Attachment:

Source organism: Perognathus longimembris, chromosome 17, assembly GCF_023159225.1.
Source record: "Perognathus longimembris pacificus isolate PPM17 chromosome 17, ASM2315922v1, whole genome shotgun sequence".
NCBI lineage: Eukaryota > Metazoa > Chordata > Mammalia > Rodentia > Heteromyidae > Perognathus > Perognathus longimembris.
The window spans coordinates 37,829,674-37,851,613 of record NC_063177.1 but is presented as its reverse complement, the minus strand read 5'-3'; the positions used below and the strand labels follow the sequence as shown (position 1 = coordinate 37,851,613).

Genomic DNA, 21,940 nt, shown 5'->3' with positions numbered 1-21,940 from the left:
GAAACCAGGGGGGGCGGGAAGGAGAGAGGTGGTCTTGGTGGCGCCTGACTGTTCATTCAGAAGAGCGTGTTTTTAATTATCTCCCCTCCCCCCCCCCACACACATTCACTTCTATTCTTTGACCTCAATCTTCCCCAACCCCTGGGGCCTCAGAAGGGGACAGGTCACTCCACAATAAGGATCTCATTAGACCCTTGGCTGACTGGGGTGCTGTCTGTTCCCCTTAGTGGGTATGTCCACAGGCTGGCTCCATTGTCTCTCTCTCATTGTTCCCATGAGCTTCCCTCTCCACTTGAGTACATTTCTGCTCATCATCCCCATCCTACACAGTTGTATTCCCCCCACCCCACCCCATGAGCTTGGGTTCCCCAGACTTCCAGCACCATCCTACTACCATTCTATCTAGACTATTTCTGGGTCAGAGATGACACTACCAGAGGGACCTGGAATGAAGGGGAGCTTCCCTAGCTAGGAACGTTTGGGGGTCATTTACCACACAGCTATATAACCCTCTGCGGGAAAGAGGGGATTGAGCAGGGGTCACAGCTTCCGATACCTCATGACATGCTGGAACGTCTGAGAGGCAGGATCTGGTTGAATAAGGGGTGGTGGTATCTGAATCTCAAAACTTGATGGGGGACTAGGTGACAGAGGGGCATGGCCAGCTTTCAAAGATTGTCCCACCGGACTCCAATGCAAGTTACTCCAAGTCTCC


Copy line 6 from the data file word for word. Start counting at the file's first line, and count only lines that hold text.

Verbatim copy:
GAAACCAGGGGGGGCGGGAAGGAGAGAGGTGGTCTTGGTGGCGCCTGACTGTTCATTCAGAAGAGCGTGTTTTTAATTATCTCCCCTCCCCCCCCCCACACACATTCACTTCTATTCTTTGACCTCAATCTTCCCCAACCCCTGGGGCCTCAGAAGGGGACAGGTCACTCCACAATAAGGATCTCATTAGACCCTTGGCTGACTGGGGTGCTGTCTGTTCCCCTTAGTGGGTATGTCCACAGGCTGGCTCCATTGTCTCTCTCTCATTGTTCCCATGAGCTTCCCTCTCCACTTGAGTACATTTCTGCTCATCATCCCCATCCTACACAGTTGTATTCCCCCCACCCCACCCCATGAGCTTGGGTTCCCCAGACTTCCAGCACCATCCTACTACCATTCTATCTAGACTATTTCTGGGTCAGAGATGACACTACCAGAGGGACCTGGAATGAAGGGGAGCTTCCCTAGCTAGGAACGTTTGGGGGTCATTTACCACACAGCTATATAACCCTCTGCGGGAAAGAGGGGATTGAGCAGGGGTCACAGCTTCCGATACCTCATGACATGCTGGAACGTCTGAGAGGCAGGATCTGGTTGAATAAGGGGTGGTGGTATCTGAATCTCAAAACTTGATGGGGGACTAGGTGACAGAGGGGCATGGCCAGCTTTCAAAGATTGTCCCACCGGACTCCAATGCAAGTTACTCCAAGTCTCC